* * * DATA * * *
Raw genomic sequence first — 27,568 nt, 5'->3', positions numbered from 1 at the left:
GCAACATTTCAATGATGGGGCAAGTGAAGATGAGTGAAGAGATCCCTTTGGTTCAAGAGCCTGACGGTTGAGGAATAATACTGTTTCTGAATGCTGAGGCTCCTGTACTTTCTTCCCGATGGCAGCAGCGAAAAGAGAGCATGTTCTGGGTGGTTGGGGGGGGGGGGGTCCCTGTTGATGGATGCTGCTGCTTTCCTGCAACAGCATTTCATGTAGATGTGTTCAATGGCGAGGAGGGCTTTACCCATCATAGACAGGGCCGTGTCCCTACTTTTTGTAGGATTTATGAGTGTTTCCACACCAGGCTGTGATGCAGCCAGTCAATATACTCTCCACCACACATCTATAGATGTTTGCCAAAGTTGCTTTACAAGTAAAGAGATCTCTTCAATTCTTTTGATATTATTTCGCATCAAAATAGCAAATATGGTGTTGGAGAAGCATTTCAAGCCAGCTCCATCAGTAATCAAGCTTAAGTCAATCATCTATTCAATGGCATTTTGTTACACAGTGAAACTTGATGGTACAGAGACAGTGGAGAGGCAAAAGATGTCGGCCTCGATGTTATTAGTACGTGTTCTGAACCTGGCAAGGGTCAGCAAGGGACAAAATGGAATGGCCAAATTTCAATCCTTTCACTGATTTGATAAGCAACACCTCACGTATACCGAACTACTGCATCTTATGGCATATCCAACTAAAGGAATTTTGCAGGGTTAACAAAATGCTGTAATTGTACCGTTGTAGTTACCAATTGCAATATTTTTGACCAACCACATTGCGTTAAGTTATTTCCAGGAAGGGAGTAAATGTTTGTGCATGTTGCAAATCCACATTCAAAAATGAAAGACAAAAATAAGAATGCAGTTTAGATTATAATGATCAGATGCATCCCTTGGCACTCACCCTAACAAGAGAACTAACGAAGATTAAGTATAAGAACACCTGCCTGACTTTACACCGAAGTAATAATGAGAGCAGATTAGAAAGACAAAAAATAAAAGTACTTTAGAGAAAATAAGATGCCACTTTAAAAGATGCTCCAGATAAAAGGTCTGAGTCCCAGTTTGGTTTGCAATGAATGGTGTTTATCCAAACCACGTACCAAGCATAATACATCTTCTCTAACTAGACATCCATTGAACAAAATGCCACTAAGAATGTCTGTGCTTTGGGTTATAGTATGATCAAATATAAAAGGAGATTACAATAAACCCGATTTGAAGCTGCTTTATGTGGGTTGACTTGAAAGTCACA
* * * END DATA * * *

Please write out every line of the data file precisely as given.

Raw genomic sequence first — 27,568 nt, 5'->3', positions numbered from 1 at the left:
GCAACATTTCAATGATGGGGCAAGTGAAGATGAGTGAAGAGATCCCTTTGGTTCAAGAGCCTGACGGTTGAGGAATAATACTGTTTCTGAATGCTGAGGCTCCTGTACTTTCTTCCCGATGGCAGCAGCGAAAAGAGAGCATGTTCTGGGTGGTTGGGGGGGGGGGGGTCCCTGTTGATGGATGCTGCTGCTTTCCTGCAACAGCATTTCATGTAGATGTGTTCAATGGCGAGGAGGGCTTTACCCATCATAGACAGGGCCGTGTCCCTACTTTTTGTAGGATTTATGAGTGTTTCCACACCAGGCTGTGATGCAGCCAGTCAATATACTCTCCACCACACATCTATAGATGTTTGCCAAAGTTGCTTTACAAGTAAAGAGATCTCTTCAATTCTTTTGATATTATTTCGCATCAAAATAGCAAATATGGTGTTGGAGAAGCATTTCAAGCCAGCTCCATCAGTAATCAAGCTTAAGTCAATCATCTATTCAATGGCATTTTGTTACACAGTGAAACTTGATGGTACAGAGACAGTGGAGAGGCAAAAGATGTCGGCCTCGATGTTATTAGTACGTGTTCTGAACCTGGCAAGGGTCAGCAAGGGACAAAATGGAATGGCCAAATTTCAATCCTTTCACTGATTTGATAAGCAACACCTCACGTATACCGAACTACTGCATCTTATGGCATATCCAACTAAAGGAATTTTGCAGGGTTAACAAAATGCTGTAATTGTACCGTTGTAGTTACCAATTGCAATATTTTTGACCAACCACATTGCGTTAAGTTATTTCCAGGAAGGGAGTAAATGTTTGTGCATGTTGCAAATCCACATTCAAAAATGAAAGACAAAAATAAGAATGCAGTTTAGATTATAATGATCAGATGCATCCCTTGGCACTCACCCTAACAAGAGAACTAACGAAGATTAAGTATAAGAACACCTGCCTGACTTTACACCGAAGTAATAATGAGAGCAGATTAGAAAGACAAAAAATAAAAGTACTTTAGAGAAAATAAGATGCCACTTTAAAAGATGCTCCAGATAAAAGGTCTGAGTCCCAGTTTGGTTTGCAATGAATGGTGTTTATCCAAACCACGTACCAAGCATAATACATCTTCTCTAACTAGACATCCATTGAACAAAATGCCACTAAGAATGTCTGTGCTTTGGGTTATAGTATGATCAAATATAAAAGGAGATTACAATAAACCCGATTTGAAGCTGCTTTATGTGGGTTGACTTGAAAGTCACA